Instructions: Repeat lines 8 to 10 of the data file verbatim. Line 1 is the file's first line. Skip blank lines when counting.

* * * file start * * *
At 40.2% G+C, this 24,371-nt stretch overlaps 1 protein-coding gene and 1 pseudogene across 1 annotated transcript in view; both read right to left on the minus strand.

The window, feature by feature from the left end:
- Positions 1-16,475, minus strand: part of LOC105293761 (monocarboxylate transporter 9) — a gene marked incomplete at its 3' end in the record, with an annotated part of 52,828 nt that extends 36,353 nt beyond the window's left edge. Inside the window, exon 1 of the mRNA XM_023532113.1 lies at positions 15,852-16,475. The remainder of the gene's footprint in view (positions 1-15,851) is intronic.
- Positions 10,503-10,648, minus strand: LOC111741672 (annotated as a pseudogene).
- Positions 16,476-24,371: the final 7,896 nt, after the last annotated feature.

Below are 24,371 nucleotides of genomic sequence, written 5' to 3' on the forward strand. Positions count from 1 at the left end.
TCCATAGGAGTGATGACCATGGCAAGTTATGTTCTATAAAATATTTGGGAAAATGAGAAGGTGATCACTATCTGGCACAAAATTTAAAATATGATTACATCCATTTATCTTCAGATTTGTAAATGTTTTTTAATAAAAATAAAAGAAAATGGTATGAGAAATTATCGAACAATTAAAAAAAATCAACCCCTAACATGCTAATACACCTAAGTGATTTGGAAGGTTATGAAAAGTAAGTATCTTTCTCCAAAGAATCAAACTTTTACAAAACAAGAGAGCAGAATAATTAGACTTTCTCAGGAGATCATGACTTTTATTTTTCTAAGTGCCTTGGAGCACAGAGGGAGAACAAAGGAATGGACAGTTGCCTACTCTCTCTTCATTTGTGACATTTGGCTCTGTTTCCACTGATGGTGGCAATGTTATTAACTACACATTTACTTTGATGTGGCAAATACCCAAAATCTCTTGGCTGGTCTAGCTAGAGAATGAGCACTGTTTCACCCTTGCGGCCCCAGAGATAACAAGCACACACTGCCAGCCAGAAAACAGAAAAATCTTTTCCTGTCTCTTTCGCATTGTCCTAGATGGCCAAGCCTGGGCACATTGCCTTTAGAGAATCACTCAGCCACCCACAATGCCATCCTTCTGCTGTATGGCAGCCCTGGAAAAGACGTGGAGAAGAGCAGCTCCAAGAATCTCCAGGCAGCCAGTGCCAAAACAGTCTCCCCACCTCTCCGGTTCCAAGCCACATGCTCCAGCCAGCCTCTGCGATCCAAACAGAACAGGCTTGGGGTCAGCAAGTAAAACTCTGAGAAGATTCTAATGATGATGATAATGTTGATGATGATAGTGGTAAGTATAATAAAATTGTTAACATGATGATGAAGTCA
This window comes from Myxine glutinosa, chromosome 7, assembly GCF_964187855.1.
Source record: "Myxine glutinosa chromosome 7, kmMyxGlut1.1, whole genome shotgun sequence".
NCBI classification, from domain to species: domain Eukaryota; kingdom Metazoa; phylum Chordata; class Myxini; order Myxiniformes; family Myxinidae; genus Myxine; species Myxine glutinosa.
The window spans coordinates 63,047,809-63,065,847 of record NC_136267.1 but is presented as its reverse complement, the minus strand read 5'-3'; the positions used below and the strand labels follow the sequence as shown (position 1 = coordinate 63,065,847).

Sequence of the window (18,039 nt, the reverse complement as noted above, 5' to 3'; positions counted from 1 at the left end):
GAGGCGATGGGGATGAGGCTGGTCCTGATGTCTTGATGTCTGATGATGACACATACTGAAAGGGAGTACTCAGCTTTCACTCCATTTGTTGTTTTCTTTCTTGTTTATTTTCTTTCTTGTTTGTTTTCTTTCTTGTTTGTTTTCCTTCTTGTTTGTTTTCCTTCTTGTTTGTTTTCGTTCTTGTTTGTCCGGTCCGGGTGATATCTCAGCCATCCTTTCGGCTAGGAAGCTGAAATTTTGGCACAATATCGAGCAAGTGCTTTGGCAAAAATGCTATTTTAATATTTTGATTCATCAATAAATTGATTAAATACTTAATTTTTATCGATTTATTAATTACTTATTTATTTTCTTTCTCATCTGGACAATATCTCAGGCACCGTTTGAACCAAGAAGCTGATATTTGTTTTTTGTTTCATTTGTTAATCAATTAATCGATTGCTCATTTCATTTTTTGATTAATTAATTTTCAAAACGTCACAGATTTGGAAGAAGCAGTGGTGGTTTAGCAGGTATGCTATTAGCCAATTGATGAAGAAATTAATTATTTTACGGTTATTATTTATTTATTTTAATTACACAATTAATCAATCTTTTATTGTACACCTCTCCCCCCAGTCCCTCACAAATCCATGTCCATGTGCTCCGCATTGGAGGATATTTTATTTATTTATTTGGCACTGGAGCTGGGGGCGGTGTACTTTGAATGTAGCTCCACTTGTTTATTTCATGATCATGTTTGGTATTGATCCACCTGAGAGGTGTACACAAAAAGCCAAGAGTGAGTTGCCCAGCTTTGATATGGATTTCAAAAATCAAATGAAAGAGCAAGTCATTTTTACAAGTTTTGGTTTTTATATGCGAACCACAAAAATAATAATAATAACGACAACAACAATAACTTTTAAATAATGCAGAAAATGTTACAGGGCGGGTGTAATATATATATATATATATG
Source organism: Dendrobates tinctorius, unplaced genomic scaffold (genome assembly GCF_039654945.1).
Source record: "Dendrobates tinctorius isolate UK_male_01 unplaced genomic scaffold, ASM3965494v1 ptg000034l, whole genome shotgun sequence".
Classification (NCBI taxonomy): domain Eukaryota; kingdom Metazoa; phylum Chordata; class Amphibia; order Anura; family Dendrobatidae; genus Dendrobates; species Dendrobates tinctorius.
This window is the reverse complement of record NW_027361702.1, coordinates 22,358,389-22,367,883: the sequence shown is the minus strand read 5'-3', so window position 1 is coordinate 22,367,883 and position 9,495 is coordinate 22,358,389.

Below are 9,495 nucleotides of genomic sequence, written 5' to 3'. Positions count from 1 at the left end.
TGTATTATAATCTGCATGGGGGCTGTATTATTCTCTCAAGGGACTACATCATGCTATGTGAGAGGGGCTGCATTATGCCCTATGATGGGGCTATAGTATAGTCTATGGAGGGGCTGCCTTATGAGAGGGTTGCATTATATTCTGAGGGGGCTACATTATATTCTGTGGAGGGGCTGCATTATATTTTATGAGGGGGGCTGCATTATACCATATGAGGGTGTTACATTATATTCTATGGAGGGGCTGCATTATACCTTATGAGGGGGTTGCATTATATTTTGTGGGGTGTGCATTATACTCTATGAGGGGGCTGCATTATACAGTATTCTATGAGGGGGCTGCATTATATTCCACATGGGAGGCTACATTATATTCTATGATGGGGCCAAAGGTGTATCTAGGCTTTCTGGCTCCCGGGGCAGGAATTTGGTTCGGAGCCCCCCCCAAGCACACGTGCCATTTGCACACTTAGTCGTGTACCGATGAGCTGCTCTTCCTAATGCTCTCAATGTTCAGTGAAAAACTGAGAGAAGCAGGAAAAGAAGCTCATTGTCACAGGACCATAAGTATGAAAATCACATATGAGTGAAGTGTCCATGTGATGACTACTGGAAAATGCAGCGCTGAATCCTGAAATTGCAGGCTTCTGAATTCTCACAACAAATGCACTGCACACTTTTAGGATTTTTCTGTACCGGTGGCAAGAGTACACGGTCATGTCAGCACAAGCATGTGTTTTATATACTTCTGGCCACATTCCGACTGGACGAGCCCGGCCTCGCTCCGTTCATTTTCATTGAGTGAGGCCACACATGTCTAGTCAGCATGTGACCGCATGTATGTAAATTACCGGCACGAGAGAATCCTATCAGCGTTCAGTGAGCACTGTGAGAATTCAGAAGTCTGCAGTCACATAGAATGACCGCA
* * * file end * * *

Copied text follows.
This window comes from Myxine glutinosa, chromosome 7, assembly GCF_964187855.1.
Source record: "Myxine glutinosa chromosome 7, kmMyxGlut1.1, whole genome shotgun sequence".
NCBI classification, from domain to species: domain Eukaryota; kingdom Metazoa; phylum Chordata; class Myxini; order Myxiniformes; family Myxinidae; genus Myxine; species Myxine glutinosa.